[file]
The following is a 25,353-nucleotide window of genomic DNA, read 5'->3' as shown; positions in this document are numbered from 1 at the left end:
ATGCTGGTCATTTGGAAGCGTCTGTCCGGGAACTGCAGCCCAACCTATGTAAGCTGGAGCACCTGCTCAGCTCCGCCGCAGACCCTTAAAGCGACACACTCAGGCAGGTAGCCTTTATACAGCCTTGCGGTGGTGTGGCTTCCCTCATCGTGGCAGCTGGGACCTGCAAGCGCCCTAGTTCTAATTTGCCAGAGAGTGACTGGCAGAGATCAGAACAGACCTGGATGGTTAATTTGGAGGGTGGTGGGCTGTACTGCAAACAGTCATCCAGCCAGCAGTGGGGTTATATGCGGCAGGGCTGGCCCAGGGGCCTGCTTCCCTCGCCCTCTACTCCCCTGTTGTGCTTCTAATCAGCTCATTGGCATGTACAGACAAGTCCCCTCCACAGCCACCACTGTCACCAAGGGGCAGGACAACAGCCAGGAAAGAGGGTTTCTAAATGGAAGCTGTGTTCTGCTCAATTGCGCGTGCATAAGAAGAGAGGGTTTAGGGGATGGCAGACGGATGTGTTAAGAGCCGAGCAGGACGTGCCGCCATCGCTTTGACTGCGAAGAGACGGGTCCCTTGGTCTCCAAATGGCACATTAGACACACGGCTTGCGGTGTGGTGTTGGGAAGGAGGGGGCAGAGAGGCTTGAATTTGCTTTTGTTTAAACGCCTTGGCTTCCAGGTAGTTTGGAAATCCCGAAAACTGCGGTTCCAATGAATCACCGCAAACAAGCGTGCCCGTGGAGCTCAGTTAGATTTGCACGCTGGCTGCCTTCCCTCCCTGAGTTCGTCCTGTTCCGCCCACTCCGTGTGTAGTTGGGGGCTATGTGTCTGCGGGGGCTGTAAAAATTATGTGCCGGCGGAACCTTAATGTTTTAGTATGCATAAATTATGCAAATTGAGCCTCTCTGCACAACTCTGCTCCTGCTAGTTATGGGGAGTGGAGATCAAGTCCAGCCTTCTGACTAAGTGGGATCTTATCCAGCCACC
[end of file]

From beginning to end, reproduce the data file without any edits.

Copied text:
The following is a 25,353-nucleotide window of genomic DNA, read 5'->3' as shown; positions in this document are numbered from 1 at the left end:
ATGCTGGTCATTTGGAAGCGTCTGTCCGGGAACTGCAGCCCAACCTATGTAAGCTGGAGCACCTGCTCAGCTCCGCCGCAGACCCTTAAAGCGACACACTCAGGCAGGTAGCCTTTATACAGCCTTGCGGTGGTGTGGCTTCCCTCATCGTGGCAGCTGGGACCTGCAAGCGCCCTAGTTCTAATTTGCCAGAGAGTGACTGGCAGAGATCAGAACAGACCTGGATGGTTAATTTGGAGGGTGGTGGGCTGTACTGCAAACAGTCATCCAGCCAGCAGTGGGGTTATATGCGGCAGGGCTGGCCCAGGGGCCTGCTTCCCTCGCCCTCTACTCCCCTGTTGTGCTTCTAATCAGCTCATTGGCATGTACAGACAAGTCCCCTCCACAGCCACCACTGTCACCAAGGGGCAGGACAACAGCCAGGAAAGAGGGTTTCTAAATGGAAGCTGTGTTCTGCTCAATTGCGCGTGCATAAGAAGAGAGGGTTTAGGGGATGGCAGACGGATGTGTTAAGAGCCGAGCAGGACGTGCCGCCATCGCTTTGACTGCGAAGAGACGGGTCCCTTGGTCTCCAAATGGCACATTAGACACACGGCTTGCGGTGTGGTGTTGGGAAGGAGGGGGCAGAGAGGCTTGAATTTGCTTTTGTTTAAACGCCTTGGCTTCCAGGTAGTTTGGAAATCCCGAAAACTGCGGTTCCAATGAATCACCGCAAACAAGCGTGCCCGTGGAGCTCAGTTAGATTTGCACGCTGGCTGCCTTCCCTCCCTGAGTTCGTCCTGTTCCGCCCACTCCGTGTGTAGTTGGGGGCTATGTGTCTGCGGGGGCTGTAAAAATTATGTGCCGGCGGAACCTTAATGTTTTAGTATGCATAAATTATGCAAATTGAGCCTCTCTGCACAACTCTGCTCCTGCTAGTTATGGGGAGTGGAGATCAAGTCCAGCCTTCTGACTAAGTGGGATCTTATCCAGCCACC